Managing your Farm to Increase Weed Seed Predation (E2749)
In Michigan agriculture, herbicide applications in combination with tillage and cultivation are a common approach to reduce weed infestations.
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In Michigan agriculture, herbicide applications in combination with tillage and cultivation are a common approach to reduce weed infestations. For example, during the 1998 growing season, more than 2,400 and 700 tons of herbicides were applied in Michigan to control weeds in corn and soybean fields, respectively. Still, yield reduction due to weed competition remains a major concern.
Weed seed predation is a promising way to help farmers reduce weed infestations and decrease herbicide dependence. Seed predators such as birds, rodents, crickets and ground beetles eat or damage weed seeds, reducing weed germination and establishment. At Michigan State University, we have evaluated the ability of invertebrate weed seed predators, particularly ground beetles and crickets, to eat weed seeds. Our work has shown that, though these beneficial organisms can eat large amounts of seeds, common agricultural practices such as harvesting and tillage create a harsh environment for their survival.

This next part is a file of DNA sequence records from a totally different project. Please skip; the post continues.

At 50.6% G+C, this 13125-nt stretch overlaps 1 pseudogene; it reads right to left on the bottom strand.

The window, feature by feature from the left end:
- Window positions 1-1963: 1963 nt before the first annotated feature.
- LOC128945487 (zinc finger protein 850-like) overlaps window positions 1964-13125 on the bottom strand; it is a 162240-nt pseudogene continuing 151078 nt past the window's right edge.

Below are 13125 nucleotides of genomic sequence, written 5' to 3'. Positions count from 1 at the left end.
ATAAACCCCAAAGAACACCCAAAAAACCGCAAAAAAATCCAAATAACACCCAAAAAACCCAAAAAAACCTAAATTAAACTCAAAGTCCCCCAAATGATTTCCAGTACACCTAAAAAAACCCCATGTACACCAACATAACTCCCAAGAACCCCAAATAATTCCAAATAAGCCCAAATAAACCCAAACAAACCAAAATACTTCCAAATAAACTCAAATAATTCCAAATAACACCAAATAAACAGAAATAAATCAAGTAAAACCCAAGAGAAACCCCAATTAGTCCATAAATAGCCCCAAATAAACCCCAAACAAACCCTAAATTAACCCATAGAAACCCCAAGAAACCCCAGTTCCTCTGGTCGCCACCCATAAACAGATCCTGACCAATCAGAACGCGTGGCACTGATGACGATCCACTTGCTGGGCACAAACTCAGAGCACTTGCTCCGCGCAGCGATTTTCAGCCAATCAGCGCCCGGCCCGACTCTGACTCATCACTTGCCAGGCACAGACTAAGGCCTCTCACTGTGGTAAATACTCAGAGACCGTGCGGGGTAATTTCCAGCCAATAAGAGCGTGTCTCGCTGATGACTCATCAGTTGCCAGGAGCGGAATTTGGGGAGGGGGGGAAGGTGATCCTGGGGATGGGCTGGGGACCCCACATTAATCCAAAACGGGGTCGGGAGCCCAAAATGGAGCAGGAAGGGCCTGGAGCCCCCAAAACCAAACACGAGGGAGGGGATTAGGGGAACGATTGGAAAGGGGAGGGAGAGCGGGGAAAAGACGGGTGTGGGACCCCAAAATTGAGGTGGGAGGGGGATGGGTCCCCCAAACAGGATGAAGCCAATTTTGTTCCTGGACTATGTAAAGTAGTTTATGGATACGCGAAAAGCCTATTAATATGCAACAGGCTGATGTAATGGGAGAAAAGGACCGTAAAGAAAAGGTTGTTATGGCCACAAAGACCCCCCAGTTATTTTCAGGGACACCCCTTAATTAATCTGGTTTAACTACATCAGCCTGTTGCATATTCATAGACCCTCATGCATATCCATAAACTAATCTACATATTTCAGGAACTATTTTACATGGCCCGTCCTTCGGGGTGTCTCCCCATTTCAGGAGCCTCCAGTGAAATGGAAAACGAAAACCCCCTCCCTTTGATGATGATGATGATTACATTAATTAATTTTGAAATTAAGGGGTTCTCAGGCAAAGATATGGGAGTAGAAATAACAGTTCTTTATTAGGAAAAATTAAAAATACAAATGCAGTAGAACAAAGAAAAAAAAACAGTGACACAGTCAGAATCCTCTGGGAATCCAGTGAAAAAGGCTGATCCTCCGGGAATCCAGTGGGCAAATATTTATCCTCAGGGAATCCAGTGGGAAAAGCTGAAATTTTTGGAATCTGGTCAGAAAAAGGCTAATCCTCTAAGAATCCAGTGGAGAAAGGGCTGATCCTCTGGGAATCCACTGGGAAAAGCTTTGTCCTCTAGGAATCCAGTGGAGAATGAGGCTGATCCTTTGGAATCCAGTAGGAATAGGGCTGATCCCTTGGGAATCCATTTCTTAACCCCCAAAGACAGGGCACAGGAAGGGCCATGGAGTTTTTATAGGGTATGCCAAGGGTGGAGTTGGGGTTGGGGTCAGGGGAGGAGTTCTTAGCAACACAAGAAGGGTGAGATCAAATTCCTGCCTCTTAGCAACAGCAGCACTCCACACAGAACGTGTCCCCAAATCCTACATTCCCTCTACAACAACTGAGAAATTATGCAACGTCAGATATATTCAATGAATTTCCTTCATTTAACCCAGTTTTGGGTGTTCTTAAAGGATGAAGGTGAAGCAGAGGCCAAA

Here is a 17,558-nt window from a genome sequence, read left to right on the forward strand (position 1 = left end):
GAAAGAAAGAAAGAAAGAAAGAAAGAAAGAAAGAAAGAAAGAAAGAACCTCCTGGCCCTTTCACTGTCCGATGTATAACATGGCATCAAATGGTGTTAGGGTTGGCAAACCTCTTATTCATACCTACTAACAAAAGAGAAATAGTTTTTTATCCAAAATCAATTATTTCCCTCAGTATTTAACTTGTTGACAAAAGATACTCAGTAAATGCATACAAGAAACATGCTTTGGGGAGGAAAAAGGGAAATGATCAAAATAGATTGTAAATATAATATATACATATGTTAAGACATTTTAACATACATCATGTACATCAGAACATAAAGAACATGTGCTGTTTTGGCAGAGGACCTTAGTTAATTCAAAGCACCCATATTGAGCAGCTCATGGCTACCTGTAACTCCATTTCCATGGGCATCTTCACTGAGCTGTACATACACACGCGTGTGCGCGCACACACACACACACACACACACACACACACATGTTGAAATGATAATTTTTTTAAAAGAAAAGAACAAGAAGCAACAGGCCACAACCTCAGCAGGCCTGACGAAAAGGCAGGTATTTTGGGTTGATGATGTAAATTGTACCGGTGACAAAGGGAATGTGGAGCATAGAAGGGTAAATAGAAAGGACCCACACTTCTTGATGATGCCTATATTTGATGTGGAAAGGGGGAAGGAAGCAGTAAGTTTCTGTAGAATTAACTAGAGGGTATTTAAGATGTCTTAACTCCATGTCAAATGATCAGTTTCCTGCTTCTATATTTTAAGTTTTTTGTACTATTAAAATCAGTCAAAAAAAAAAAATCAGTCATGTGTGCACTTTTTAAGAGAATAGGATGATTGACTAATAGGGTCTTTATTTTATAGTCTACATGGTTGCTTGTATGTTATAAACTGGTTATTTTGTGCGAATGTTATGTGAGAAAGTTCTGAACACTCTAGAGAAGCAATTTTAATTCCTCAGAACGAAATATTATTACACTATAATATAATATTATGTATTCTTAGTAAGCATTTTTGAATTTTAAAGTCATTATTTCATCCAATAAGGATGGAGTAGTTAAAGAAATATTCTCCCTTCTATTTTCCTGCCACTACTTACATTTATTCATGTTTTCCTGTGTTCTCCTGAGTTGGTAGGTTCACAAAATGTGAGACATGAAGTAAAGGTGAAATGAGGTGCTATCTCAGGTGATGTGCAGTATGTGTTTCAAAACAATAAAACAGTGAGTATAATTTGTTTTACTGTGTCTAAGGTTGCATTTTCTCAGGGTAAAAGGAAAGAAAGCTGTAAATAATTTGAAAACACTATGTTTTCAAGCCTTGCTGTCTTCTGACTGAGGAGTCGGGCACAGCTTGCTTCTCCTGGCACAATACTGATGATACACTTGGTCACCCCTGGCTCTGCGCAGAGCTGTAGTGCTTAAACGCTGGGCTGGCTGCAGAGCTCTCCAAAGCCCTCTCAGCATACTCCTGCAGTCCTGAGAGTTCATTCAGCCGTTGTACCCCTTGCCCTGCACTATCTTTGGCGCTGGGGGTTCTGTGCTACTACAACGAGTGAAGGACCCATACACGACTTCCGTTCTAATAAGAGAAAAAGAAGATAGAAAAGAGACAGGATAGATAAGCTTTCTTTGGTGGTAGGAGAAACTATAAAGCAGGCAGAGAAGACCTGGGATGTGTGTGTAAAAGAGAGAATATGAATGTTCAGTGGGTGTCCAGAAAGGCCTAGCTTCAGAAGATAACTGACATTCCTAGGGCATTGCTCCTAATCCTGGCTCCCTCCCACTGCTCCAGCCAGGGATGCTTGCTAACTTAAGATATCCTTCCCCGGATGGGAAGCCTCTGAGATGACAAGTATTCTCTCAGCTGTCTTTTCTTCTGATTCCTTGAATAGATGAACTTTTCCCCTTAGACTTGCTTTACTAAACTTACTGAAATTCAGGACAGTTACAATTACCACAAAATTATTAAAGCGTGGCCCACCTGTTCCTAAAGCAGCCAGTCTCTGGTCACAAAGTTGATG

Finding viable strategies to conserve weed seed predators in row-crop systems is an essential component in the design of integrated weed management programs. In several studies conducted throughout Michigan crop fields, we have observed that herbaceous strips, fencerows and hedgerows can provide suitable habitats for beneficial insects.